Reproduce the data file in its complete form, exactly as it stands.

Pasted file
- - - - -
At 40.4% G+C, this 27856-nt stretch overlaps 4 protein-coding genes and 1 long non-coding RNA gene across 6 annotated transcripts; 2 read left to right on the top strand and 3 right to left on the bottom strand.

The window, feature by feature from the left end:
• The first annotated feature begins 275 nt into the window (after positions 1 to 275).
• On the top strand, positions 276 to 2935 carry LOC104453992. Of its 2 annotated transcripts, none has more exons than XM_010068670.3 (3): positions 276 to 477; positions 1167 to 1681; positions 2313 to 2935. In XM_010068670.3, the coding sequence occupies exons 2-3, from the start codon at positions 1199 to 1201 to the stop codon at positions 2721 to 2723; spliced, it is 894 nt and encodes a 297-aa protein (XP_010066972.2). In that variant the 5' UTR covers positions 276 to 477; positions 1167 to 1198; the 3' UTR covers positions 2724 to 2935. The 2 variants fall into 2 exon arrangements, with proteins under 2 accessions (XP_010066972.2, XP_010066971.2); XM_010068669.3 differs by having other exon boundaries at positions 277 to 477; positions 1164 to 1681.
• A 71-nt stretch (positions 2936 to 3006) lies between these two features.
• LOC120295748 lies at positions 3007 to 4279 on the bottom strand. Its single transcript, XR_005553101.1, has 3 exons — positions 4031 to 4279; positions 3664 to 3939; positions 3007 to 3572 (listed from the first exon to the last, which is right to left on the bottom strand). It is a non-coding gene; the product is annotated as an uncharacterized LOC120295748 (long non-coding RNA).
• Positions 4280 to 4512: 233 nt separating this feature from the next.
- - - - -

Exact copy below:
At 40.4% G+C, this 27856-nt stretch overlaps 4 protein-coding genes and 1 long non-coding RNA gene across 6 annotated transcripts; 2 read left to right on the top strand and 3 right to left on the bottom strand.

The window, feature by feature from the left end:
• The first annotated feature begins 275 nt into the window (after positions 1 to 275).
• On the top strand, positions 276 to 2935 carry LOC104453992. Of its 2 annotated transcripts, none has more exons than XM_010068670.3 (3): positions 276 to 477; positions 1167 to 1681; positions 2313 to 2935. In XM_010068670.3, the coding sequence occupies exons 2-3, from the start codon at positions 1199 to 1201 to the stop codon at positions 2721 to 2723; spliced, it is 894 nt and encodes a 297-aa protein (XP_010066972.2). In that variant the 5' UTR covers positions 276 to 477; positions 1167 to 1198; the 3' UTR covers positions 2724 to 2935. The 2 variants fall into 2 exon arrangements, with proteins under 2 accessions (XP_010066972.2, XP_010066971.2); XM_010068669.3 differs by having other exon boundaries at positions 277 to 477; positions 1164 to 1681.
• A 71-nt stretch (positions 2936 to 3006) lies between these two features.
• LOC120295748 lies at positions 3007 to 4279 on the bottom strand. Its single transcript, XR_005553101.1, has 3 exons — positions 4031 to 4279; positions 3664 to 3939; positions 3007 to 3572 (listed from the first exon to the last, which is right to left on the bottom strand). It is a non-coding gene; the product is annotated as an uncharacterized LOC120295748 (long non-coding RNA).
• Positions 4280 to 4512: 233 nt separating this feature from the next.